The 2008 FX Nytro explodes out of Yamaha’s lineup in a way the that previous versions never did.
This machine comes in two trail versions: the FX Nytro and the FX Nytro R-TX. The R-TX uses higher-performance shocks in the suspension. They’re both categorized by Yamaha as “rough trail premium” machines.
We expected an expansion of the Phazer concept, and the FX Nytro is definitely the next step for Yamaha.
There are enough changes on this sled to call it an all-new machine. The sharp looks are Phazer With A Twist. It has the requisite exposed parts, high seating position, a narrow seat and the open-cockpit feel with a tiny windshield like the Phazer. The handguards are new for the Nytro and appear more functional.
Weight estimates on the R-TX are about 550 pounds wet/512 pounds dry. The Nytro R-TX with reverse is 560 pounds.
Even with the focus on shed pounds, this machine still has a durability focus. The front spindles are “beefier” but lighter than the Phazer and part of the sled’s testing took place on the snocross race track.
The Nytro gets suspension upgrades, front and back. The front suspension was changed to provide flatter handling, mostly thanks to the torsion bar. The standard FX stock shocks are GYTR, which are longer than the predecessors. It’s a piggyback style with 15-click compression and 20-click rebound adjustments. The R-TX model uses Fox FLOAT shocks.
It’s the new rear suspension that really caught our attention. It’s a dual-shock rear suspension that was purpose-built for snocross racing. It uses SOQI aluminum high pressure gas shocks with an 18-click compression adjustment. This suspension does not use a limiter strap. It’s performance is much closer to what we’re looking for, as it’s no secret that this has been Yamaha’s weakest area.
The new Nytro has a 1050 cc, 130 hp fuel-injected four-stroke triple. It has no gear reduction, a dry sump oil system and runs on 87 octane pump gas. The fuel injection is a Mikuni closed-loop system. It gets an estimated 1 mpg less than the Phazer.
The engine is a claimed 11 pounds lighter than the Genesis 120 engine and early reports give it 14 more horsepower.
There’s no turbo on this engine, but the go-fast types will be interested to note that there’s an outer bearing on the lower gear for an aftermarket turbo addition.
Then we tried it for ourselves. They’re right, it’s a rocket. It’s responsive, it’s fast and a new engine brake reduction system (similar to the one Arctic Cat uses on its Z1 engine) makes for smooth transitions. All in all, the engine provided a rush.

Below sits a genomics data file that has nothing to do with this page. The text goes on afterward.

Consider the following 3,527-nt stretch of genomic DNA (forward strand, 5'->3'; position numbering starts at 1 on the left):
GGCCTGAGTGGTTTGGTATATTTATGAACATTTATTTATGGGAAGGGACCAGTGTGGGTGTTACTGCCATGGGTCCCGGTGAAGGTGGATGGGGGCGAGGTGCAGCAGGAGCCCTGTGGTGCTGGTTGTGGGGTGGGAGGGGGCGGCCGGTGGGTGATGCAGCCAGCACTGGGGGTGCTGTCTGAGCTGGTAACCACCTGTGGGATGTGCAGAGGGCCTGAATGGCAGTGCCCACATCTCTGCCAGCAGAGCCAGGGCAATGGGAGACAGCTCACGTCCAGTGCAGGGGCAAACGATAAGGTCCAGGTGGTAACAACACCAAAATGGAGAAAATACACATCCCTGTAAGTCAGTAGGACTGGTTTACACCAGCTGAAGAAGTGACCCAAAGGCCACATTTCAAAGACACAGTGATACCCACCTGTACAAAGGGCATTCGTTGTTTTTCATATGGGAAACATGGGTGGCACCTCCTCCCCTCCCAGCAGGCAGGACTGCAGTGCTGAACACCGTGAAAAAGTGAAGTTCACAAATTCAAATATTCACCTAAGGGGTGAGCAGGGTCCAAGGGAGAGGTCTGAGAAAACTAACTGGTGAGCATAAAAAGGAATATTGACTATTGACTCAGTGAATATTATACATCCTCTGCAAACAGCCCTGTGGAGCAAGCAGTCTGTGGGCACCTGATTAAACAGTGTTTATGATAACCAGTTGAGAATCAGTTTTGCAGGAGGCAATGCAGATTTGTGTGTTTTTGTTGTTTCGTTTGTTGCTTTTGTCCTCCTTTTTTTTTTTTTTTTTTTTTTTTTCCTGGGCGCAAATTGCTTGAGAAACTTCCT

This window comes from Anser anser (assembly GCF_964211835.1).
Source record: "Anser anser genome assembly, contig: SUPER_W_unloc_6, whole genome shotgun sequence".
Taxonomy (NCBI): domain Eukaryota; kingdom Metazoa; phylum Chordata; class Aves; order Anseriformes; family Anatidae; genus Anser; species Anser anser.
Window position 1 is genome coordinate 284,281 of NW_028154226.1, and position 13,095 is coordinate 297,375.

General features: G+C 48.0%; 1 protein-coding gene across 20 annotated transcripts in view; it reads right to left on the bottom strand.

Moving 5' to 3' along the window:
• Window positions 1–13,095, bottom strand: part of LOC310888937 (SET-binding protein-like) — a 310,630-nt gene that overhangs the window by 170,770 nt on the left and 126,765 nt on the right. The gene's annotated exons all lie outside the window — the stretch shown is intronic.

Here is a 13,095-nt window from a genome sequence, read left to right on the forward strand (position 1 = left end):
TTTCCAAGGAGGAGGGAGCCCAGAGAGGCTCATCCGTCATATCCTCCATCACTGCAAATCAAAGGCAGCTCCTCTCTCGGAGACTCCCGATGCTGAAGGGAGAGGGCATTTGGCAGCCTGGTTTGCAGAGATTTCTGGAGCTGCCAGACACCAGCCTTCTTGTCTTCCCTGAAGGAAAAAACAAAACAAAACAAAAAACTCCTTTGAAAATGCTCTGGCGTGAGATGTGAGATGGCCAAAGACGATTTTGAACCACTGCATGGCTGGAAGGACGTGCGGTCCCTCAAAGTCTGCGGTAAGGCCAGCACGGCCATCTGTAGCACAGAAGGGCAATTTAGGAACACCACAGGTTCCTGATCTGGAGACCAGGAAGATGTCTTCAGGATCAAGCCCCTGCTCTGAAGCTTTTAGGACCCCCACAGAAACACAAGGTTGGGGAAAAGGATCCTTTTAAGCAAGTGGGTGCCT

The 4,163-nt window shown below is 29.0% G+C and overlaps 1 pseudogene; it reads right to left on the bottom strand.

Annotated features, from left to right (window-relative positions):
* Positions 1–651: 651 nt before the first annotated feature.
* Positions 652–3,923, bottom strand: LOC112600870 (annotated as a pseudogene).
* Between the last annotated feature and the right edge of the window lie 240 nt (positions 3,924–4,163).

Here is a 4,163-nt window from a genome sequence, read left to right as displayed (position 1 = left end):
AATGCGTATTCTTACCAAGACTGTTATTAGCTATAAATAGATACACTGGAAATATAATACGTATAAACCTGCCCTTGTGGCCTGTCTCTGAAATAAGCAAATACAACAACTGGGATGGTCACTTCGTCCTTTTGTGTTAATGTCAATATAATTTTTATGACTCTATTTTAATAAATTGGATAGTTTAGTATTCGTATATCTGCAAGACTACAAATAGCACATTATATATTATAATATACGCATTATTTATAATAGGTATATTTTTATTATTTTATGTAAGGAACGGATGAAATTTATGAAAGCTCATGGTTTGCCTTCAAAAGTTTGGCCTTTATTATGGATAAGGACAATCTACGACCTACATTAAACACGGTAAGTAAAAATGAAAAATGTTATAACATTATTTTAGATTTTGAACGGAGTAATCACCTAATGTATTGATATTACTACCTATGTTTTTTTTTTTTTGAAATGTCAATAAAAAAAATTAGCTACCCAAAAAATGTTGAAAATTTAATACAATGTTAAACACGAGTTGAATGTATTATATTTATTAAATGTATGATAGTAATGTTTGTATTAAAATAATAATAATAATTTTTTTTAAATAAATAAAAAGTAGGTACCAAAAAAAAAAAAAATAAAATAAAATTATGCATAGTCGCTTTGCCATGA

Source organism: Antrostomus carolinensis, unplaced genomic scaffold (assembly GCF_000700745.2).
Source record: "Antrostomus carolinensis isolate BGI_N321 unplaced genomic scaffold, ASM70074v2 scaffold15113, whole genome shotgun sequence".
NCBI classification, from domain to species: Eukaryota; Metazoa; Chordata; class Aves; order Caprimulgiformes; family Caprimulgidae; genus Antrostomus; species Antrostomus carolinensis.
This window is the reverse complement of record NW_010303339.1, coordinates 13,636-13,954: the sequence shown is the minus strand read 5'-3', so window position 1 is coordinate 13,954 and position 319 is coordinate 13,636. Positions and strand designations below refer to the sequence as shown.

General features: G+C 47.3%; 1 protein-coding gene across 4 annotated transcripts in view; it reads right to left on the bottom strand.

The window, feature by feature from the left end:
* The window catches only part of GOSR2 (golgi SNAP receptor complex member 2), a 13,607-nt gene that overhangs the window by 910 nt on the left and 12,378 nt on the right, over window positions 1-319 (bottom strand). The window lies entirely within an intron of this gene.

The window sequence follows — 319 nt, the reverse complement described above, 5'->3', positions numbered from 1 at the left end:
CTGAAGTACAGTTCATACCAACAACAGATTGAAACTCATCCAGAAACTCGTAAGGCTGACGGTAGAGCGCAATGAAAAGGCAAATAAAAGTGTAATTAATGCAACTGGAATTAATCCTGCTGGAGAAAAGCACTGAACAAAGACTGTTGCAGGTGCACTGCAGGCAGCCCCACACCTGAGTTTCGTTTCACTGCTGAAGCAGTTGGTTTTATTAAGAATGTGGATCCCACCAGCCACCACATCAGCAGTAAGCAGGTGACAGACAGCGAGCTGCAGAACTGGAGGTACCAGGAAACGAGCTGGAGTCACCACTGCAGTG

A New Vector
The RS Vector moves to the Apex’s Deltabox II chassis for 2008. It’s a much higher feel than the previous models, and brings the machine fully into the Yamaha fold in terms of ergos. It’s weight is about the same as an Apex.
It’s not an Apex, however, It uses a carbed version of the Genesis 120 for a lower pricepoint.
Other features on the improved RS Vector include tall, wide, hooked handlebars; an integrated airbox/hood; an LED taillight, rear storage; and a quick-release hood and bodywork.
Features carried over from the 2007 model include the Mono Shock RA rear suspension, standard electric start and reverse, KYB aluminum front shocks and the Camoplast Rip Saw track.
The Rest Of The ’08 News
Some of the consolidation and change in Yamaha’s 2008 lineup has to do with names. RTX = the rough-trail segment; LTX = the 136-inch-track models; MTX = the mountain sleds; and GT = the groomed trail machines.
The Attak is now the Apex LTX — the name change was made, in part, because of Honda’s trademark on the same moniker in Europe. The RS Vector LTX replaces the Rage. The Phazer FX is now the Phazer RTX.
Several models can come wearing Yamaha’s birthday suit: special 40th anniversary graphics. This white-and-red retro graphics harken back to the Canadian SRX model. It’s available on the Apex GT, the Apex MTX SE, the FX Nytro RT-X, the FX Nytro MT-X and the RS Vector GT.
The Phazer has become more modest for 2008, with its exposed sides now covered with a panel. The panels, located underneath the seat, are made of plastic. They’re also on the new Nytro models.
The Apex GT and LTX GT now use the Ohlins dual clicker shocks in the front suspension. The use of the rear suspension’s electronically controlled Ohlins Mono Shock EC 136 has expanded to the LTX GT, and still includes the Apex GT. This shock package is a part of the company’s 40th anniversary celebration.